ADCs form a therapeutic class that has demonstrated immense potential for transformative clinical responses in several types of cancers. Due to their complexity, however, predicting clinical properties remains a challenge. The mAb, linker, and payload all need to be optimized for a particular tumor target, indication, and patient population.. More importantly, traditional approaches can be misleading when considered in isolation, and several notable clinical ADC failures have been reported in recent years. Here we present a next generation multiscale QSP model calibrated to T-DM1 and T-DXd that can be used to predict clinical efficacy, thereby facilitating ADC design, lead candidate selection, and clinical dosing schedule optimization.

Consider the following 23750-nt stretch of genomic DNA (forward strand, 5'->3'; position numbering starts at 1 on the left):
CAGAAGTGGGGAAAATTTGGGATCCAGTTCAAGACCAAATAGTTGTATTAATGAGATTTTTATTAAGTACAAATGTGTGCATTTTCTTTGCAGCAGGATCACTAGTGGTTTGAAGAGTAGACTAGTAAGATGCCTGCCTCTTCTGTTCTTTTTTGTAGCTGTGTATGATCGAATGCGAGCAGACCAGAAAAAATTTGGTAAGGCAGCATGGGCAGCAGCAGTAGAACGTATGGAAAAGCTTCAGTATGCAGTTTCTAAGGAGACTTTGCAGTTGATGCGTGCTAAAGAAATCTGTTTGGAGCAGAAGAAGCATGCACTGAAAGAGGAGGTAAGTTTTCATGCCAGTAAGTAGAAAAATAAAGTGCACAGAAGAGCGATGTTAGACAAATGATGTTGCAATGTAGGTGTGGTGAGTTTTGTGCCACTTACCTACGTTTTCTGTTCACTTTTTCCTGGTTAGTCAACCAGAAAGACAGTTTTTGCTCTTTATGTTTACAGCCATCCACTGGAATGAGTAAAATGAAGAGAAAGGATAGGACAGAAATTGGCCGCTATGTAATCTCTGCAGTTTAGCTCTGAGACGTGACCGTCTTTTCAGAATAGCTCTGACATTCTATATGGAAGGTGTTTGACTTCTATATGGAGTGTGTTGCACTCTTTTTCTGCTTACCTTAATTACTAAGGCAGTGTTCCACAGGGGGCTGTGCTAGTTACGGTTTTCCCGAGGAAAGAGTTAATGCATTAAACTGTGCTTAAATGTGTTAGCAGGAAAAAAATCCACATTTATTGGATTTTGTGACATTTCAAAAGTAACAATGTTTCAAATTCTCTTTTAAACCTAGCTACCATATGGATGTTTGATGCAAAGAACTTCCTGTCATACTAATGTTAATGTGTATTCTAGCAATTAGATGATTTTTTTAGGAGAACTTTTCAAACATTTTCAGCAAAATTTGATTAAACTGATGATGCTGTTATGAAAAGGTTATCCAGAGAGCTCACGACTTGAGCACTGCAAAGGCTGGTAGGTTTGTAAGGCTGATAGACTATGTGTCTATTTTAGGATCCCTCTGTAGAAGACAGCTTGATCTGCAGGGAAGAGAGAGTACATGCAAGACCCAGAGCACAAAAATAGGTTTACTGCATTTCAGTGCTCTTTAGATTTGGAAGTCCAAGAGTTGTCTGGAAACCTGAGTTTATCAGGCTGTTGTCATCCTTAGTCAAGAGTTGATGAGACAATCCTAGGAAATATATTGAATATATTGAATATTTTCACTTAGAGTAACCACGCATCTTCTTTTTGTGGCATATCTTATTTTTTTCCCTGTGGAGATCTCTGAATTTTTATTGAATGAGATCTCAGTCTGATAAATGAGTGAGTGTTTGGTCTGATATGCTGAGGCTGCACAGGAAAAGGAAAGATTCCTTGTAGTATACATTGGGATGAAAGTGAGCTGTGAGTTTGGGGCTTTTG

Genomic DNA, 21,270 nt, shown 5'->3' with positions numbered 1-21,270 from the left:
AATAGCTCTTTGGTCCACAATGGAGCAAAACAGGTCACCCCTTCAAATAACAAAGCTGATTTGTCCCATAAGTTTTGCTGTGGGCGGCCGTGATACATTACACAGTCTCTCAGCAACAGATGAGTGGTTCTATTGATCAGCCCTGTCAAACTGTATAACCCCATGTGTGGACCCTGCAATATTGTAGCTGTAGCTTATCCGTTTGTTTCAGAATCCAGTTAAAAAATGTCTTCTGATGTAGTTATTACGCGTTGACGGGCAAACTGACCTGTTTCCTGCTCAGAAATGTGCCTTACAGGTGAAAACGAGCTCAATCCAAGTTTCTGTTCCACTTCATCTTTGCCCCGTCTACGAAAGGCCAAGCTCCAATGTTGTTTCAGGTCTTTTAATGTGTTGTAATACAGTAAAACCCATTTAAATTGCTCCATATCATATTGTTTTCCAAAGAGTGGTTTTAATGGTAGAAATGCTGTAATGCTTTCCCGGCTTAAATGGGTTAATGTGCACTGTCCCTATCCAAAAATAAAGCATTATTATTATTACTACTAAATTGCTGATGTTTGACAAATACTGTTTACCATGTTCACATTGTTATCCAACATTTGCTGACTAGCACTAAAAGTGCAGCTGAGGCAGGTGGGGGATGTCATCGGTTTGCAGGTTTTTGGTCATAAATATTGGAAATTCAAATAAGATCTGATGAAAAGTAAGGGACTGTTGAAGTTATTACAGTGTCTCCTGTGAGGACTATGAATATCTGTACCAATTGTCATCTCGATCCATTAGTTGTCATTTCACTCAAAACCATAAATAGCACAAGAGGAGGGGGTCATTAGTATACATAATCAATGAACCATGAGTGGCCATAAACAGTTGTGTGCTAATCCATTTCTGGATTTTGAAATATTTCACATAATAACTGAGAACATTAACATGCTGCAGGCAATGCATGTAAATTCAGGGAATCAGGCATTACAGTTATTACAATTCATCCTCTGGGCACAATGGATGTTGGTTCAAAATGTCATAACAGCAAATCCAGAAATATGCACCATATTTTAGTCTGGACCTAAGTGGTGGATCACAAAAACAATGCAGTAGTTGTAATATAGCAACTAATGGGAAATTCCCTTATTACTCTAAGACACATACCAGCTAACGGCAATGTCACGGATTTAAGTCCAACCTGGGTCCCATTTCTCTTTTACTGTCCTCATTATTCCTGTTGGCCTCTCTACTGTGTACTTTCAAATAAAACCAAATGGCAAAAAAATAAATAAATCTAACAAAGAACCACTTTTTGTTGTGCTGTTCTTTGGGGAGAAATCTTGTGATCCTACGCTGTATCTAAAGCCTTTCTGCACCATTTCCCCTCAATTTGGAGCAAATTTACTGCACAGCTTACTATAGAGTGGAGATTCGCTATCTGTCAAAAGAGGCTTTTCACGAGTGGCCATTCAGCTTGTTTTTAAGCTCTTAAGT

Conclusions & Future Directions
We have developed a multiscale mechanistic model describing a generic ADC and calibrated it to published data for two HER2-targeting clinical ADCs. The model was able to predict differences in tumor payload accumulation that agree with observed differences in clinical outcomes. Virtual clinical trials conducted using the model were able to describe published data, and highlighted the importance of HER2 expression on response to T-DM1 therapy. Future simulations will include virtual clinical trials for T-DXd and further analysis to understand the interplay between various ADC design choices and disease- and patient-specifc characteristics on a quantitative level. Alternative dosing schedules and levels will be explored to identify if superior efcacy or therapeutic index regimes exist. Finally, the model will be expanded to describe additional ADC and disease combinations.